Harvey plays down the freak show

Gloucestershire all-rounder's yorker, slower ball and catching will stretch Northamptonshire in today's NatWest quarter-final
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The Independent Online

He may have been given the nickname "Freak", because of the phenomenal catches he takes, but "The Undertaker" would have been a more apposite sobriquet for Gloucestershire's overseas all-rounder Ian Harvey.

He may have been given the nickname "Freak", because of the phenomenal catches he takes, but "The Undertaker" would have been a more apposite sobriquet for Gloucestershire's overseas all-rounder Ian Harvey.

"He is probably the No 1 exponent in the world of the art of bowling at the death in one- day cricket," said the Gloucestershire first-team coach, John Bracewell, ashis players limbered up for today's NatWest Trophyquarter-final tie against Northamptonshire at theCounty Ground in Bristol.

Harvey does not strike one as the typical Aussie, all brash and brawn. Indeed he cut a largely anonymous figure when he eventually joined his colleagues for practice under leaden skies. The only thing that set him apart was the woolly hat he sported to keep himself warm against the unseasonal chill of temperatures in the mid-teens.

If there was any reluctance to get on with the session it was easily explained by the man's engaging honesty. "I am quite lazy on the training front," he confessed candidly. "When I know what has to be done I get on and do it, but no more than is necessary. But I have to hold up my hand and admit that I am not the most motivated person to go out and do all the training."

He refers specifically to the fitness side of things, believing that in this country so much cricket is played that it obviates the need for overdoing exercise in between matches.

But when it comes to honing his skills, that is a very different matter. Harvey is no rabbit when it comes down to perfecting the art of preventing runs towards the end of a one-day innings while simultaneously picking up wickets. He does so courtesy of yorkers and a superbly disguised slower ball. But they did not just happen. As is invariably the case with all great exponents of anything, behind the seeming ease of execution lie countless practice deliveries. "I do work on my skills," said Harvey, "especially the yorkers and the slower balls. These are the things I work on before a one- day game."

He also puts in some hard graft on his fielding. "I am not too bad in the field," he modestly acknowledged but also insisted that there is always something more to learn.

Modest or not, he has taken some astounding, impossible- looking catches - in the long and short form of the game - which have bordered on the superhuman, not to say the supernormal, hence that nickname Freak, coined by Shane Warne, his Victorian team-mate.

"I have to admit that a lot of it comes naturally," he added. "But back in Australia everyone works on their fielding either before or after training. You will always see one or two players doing that little bit extra on their fielding outside the scheduled session. That is because competition for places is so tight that you need to have that extra edge."

Harvey has grown into his role. When he first arrived in Bristol little was known about him. Who Harvey? was the question on most cricketers' lips. After Gloucestershire's Cup treble of the Benson and Hedges Super Cup and NatWest Trophy last year and this season's revamped Benson and Hedges Cup, the first question these days is: "Is Harvey playing?" followed by, "How many overs has he left?"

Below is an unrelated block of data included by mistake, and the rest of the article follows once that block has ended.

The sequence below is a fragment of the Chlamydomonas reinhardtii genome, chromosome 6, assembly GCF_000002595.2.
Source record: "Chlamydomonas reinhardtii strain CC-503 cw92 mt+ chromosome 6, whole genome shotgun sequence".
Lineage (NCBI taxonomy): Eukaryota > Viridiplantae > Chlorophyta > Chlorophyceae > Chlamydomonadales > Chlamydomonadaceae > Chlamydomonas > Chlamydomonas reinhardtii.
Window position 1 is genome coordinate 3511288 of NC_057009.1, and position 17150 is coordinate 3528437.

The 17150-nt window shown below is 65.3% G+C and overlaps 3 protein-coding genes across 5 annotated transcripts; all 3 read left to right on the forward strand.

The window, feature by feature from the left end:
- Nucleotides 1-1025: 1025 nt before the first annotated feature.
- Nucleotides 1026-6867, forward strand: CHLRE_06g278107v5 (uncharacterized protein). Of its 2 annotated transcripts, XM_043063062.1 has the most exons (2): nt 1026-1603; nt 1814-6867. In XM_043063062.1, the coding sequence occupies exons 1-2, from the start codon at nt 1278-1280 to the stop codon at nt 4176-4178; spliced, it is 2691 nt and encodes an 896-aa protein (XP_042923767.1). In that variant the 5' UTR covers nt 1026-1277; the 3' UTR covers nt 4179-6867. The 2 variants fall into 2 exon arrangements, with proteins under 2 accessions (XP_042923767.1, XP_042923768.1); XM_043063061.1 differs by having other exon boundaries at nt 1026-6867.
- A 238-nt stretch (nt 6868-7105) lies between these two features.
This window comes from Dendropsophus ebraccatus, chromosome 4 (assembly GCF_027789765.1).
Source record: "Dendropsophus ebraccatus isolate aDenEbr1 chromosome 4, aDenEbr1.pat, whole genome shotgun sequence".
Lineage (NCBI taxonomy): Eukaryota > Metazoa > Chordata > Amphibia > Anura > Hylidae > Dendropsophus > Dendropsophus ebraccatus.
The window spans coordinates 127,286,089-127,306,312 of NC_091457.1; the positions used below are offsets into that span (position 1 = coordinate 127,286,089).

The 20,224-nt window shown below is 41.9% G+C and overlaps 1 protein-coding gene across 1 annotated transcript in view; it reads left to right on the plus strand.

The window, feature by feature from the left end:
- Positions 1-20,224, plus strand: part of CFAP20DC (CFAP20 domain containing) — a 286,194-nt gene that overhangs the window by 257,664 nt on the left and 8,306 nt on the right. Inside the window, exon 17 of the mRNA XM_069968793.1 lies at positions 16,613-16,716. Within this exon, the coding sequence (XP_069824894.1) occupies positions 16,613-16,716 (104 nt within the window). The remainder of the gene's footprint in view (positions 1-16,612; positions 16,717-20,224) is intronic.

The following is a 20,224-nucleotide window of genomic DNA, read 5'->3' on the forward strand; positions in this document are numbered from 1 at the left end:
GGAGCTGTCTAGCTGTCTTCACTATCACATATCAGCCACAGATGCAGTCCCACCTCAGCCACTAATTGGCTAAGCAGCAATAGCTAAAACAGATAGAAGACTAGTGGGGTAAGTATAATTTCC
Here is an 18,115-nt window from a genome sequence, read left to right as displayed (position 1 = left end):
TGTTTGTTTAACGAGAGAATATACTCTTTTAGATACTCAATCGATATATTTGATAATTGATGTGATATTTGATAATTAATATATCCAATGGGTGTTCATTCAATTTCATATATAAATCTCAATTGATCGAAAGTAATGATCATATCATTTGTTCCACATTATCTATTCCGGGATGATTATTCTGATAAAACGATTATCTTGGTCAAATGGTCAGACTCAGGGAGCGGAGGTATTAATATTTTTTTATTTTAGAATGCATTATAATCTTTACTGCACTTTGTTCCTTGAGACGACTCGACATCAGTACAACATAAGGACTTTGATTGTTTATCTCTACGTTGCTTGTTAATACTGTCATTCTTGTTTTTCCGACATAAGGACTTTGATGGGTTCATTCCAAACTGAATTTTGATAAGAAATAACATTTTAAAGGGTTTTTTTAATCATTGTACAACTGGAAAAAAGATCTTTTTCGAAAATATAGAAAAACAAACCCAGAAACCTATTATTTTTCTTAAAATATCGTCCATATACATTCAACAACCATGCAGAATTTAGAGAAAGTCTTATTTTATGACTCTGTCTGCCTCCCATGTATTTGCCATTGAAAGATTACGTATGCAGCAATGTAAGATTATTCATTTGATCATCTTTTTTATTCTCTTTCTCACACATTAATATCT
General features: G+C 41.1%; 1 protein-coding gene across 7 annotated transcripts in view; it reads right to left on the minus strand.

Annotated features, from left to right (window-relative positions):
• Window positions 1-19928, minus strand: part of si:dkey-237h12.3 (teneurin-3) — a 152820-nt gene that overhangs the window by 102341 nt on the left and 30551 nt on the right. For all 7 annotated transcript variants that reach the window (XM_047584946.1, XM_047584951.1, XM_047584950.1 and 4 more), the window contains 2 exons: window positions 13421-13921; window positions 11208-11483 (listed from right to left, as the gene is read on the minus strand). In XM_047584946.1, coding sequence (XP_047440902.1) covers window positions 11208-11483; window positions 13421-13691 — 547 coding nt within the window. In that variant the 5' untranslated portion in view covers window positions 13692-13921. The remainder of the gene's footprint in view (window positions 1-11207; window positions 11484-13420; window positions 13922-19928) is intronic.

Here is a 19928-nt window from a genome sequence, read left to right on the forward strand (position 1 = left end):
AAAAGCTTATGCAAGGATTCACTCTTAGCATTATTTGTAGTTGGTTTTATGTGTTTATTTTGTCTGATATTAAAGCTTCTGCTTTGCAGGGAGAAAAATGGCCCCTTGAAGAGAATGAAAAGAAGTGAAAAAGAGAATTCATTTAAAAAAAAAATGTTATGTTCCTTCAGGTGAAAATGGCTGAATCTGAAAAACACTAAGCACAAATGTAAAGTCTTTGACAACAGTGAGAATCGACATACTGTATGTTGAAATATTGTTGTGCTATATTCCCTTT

He has certainly made his mark on English cricket. "I think my game has improved," he said. "Playing for Gloucestershire has definitely helped me. When I went home last year I had probably the best season I have ever had for Victoria and I was lucky enough to get back into the Australia one-day squad."

Yet it was only curiosity which got him involved in cricket in the first place. "I played tennis until I was 16, then, because my three brothers played cricket, I thought I would give it a go for a year, see how it went." It took off. He began as a wicketkeeper, first for Victoria Under-17, then the Under-19s.

"When I got into the State team they asked me to give up keeping wicket and concentrate on my batting and I moved up the order to No 3 and No 4. But I got so bored in the field that I pestered them to let me have a bowl."

And the rest, as they say, is Gloucestershire cricket history. This year, as well as picking up crucial wickets and taking outstanding catches, Harvey has been making significant scores in the one-day game. Already this season there have been three half-centuries.

But the beauty of this astute signing is that he does not dominate the team performance. The other 10 are not eclipsed, not consigned to his shadow. He does what he is paid to - and more - but the others have to do their bit for the common cause as well. Gloucestershire are not a one-man team. This is no regression to the "Proctershire" days. Harvey is no Courtney Walsh behind whom the rest of the team can hide. As great as his contribution is, success depends on a team collective.

"I enjoy being part of a winning side, playing with blokes who want to succeed," he said. "Everyone's attitude is fantastic. I do not think that me being here or John Bracewell being coach is that significant. It is just that the guys have realised that they can do it. And I think we can get better.

"We know if we go out there and everyone plays to their potential then I do not think there is a side that can beat us."

Northamptonshire are about to put that to the test today. Roll up for the Freak Show and its supporting cast.